Mathematics of Planet Earth


Dr Shane Keating, Senior Lecturer, The University of New South Wales School of Mathematics and Statistics.
Associate Professor Lisa Alexander, Associate Professor, The University of New South Wales Climate Change Research Centre and ARC Centre of Excellence in Climate Extremes (ARCCLEX).


This course aims to introduce key concepts and mathematical methods for understanding our planet and the dynamical processes that shape it. We will introduce the fundamental equations of motion and conservation laws that govern the fluid dynamics of the atmosphere and ocean. These equations are systematically simplified to develop the elegant and powerful theory of geophysical fluid dynamics, which is then used to quantatively model a rich variety of atmospheric and oceanic phenomena and their interaction with Earth’s climate.

Students will also develop an understanding of how climate models are built, executed and evaluated. We will examine statistical methods for interrogating large climate datasets, including model evaluation metrics, uncertainty quantification, and extreme value theory. Theoretical understanding gained in lectures will be explored in practical sessions and hands-on activities using a coupled climate model (CSIRO Mk3L) to simulate a range of climate scenarios such as double-CO2, Snowball Earth, or the Last Glacial Maximum.

Course Overview

1: Fundamental concepts

Eulerian and Lagrangian frames, continuity, Navier-Stokes equation, Vorticty, frozen-in law, Kelvin’s theorem, equation of state, energy conservation

2: Geophysical fluid dynamics

Stratification, Boussinesq approximation, internal gravity waves, rotating coordinate systems, Coriolis force, geostrophic balance, f-plane and beta-plane approximations, Rossby waves

3. Atmospheric circulation

Overview of atmospheric circulation, thermal wind balance, baroclinic instability, wave-mean interaction, zonal jets.

4. Ocean circulation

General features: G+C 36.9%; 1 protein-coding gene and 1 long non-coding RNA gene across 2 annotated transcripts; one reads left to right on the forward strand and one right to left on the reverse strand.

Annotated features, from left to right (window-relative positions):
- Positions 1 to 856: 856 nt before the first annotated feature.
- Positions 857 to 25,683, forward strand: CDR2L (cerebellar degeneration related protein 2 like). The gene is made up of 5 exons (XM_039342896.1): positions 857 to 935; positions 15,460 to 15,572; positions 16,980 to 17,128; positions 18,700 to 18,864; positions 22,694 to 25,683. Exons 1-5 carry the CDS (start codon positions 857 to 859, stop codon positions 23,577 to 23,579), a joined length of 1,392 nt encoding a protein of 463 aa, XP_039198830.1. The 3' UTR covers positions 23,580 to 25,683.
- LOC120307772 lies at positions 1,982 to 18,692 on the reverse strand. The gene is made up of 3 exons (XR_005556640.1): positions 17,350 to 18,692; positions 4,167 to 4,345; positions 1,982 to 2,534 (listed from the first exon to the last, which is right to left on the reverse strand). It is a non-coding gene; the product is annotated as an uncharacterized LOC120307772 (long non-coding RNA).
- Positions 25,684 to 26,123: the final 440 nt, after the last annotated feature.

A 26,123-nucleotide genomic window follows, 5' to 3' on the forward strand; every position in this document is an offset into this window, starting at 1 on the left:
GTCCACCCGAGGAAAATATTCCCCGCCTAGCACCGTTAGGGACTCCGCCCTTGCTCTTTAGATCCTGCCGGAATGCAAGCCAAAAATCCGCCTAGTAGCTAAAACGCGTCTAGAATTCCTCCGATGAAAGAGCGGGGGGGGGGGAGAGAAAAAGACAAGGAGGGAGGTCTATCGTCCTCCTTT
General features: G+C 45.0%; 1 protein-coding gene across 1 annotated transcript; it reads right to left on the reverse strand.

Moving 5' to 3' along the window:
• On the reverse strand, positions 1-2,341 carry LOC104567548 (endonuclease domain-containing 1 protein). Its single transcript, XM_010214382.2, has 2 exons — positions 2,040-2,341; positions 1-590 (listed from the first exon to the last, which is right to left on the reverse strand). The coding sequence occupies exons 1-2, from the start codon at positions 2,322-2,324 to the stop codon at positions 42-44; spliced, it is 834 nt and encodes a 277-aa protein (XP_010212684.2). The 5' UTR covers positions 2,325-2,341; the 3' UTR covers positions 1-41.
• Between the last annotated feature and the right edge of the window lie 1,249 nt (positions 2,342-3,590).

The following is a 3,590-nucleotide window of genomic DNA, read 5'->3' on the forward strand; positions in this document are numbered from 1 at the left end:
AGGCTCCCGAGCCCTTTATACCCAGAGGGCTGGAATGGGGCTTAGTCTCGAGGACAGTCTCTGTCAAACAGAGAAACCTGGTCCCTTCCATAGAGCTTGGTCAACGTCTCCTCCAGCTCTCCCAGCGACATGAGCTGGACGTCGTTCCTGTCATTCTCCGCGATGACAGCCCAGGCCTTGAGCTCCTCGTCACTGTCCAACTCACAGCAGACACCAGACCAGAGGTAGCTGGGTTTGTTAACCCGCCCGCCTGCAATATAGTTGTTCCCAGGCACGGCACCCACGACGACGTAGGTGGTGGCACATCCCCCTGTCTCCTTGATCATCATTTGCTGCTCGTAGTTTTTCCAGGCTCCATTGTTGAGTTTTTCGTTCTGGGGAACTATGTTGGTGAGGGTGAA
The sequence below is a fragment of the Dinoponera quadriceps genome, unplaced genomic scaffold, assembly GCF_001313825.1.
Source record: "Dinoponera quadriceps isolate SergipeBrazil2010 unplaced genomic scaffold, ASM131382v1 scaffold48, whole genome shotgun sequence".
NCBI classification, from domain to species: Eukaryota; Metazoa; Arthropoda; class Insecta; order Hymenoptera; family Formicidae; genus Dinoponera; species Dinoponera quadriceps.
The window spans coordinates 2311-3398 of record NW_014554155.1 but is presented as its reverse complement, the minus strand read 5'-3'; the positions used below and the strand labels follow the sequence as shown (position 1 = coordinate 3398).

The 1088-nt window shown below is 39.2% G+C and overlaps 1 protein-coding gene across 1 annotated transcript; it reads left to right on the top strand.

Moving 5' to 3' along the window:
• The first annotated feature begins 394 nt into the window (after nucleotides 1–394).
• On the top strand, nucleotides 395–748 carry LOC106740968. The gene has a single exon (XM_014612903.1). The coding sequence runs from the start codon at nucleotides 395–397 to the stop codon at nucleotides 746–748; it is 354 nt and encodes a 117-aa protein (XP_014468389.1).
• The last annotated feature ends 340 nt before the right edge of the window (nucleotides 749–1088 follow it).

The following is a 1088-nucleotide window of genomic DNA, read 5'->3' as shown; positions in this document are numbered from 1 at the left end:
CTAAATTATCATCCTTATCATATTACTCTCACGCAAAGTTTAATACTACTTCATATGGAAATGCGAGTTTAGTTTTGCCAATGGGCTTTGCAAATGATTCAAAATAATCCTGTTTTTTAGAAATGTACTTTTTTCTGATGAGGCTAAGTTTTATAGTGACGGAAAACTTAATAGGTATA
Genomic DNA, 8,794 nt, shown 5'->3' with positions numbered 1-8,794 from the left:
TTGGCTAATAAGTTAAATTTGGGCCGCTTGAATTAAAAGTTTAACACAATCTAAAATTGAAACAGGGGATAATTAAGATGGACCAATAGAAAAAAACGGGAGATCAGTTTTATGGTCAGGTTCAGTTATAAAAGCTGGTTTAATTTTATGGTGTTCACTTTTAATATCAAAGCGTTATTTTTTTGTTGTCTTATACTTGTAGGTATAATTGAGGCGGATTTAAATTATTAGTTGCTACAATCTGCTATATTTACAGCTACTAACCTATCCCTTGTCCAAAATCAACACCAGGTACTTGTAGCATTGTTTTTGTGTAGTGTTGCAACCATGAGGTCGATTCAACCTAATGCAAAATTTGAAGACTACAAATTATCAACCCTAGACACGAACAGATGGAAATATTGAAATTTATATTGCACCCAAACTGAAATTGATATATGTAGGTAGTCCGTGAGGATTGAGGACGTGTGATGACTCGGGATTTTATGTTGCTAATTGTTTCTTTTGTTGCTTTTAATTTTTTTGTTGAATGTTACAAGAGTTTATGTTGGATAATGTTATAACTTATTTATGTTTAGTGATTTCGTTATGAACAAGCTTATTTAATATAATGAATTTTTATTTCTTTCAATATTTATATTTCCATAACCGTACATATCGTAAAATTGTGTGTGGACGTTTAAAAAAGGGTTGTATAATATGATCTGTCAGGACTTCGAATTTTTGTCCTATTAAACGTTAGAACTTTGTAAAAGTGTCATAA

Overview of ocean circulation, planetary geostrophic equations, wind-driven circulation, Ekman layer, Sverdrup balance, abyssal flow, Stommel-Arons model, buoyancy-driven circulation.

5. Climate models

Model hierarchies from conceptual to comprehensive, chaos and initial conditions, climate models, energy budgets, fluxes

6. Climate data science and statistics

Model evaluation metrics, uncertainty estimation, interpreting ensembles, bias correction, weighting, statistical methods for climate date, extreme value theory.

Contact hours

28 hours


multivariate calculus, some PDEs. Computing experience with Unix, Python, Matlab recommended but not required.


Mid-School assignment: 40%
Final examination: 60%


Vallis, G. K., 2006. Atmospheric and Oceanic Fluid Dynamics. Cambridge University Press
– Excellent and comprehensive text on geophysical fluid dynamics and large-scale circulation of the atmosphere and ocean.

Marshall, J., & Plumb, R. A. (2016). Atmosphere, ocean and climate dynamics: an introductory text (Vol. 21). Academic Press.
– Good mid-level text based on undergraduate course taught at MIT.

Mathematics of Planet Earth
Mathematics of Planet Earth


Dr Shane Keating, Senior Lecturer, The University of New South Wales School of Mathematics and Statistics.

Shane is a leading expert in geophysical fluid dynamics, ocean turbulence, and satellite remote sensing. His research at the interface of applied mathematics and earth science has resulted in collaborations and visiting positions at the US National Center for Atmospheric Research, NASA’s Jet Propulsion Laboratory, and the NZ Bureau of Meteorology. He is also a member of the NASA Science Team designing the next generation of Earth observing satellites. Shane is an award-winning educator and has been an invited lecturer at the ARC Centre of Excellence in Climate System Science winter school and the Australian Bureau of Meteorology graduate summer school.



Associate Professor Lisa Alexander, The University of New South Wales Climate Change Research Centre and ARC Centre of Excellence in Climate Extremes (ARCCLEX).

Lisa is an internationally recognised expert on climate variability and extremes and has contributed significantly to the Intergovernmental Panel on Climate Change (IPCC) assessments. She was awarded the 2011 Priestley Medal by the Australian Meteorological and Oceanographic Society, the 2013 Australian Academy of Science Dorothy Hill award, and the 2017/18 World Meteorological Organisation (WMO) Commission for Climatology Outstanding Service award. Lisa has taught and led several student workshops, including the International Centre for Theoretical Physics (ICTP) summer school (Trieste) and the ARCCLEX graduate winter school.

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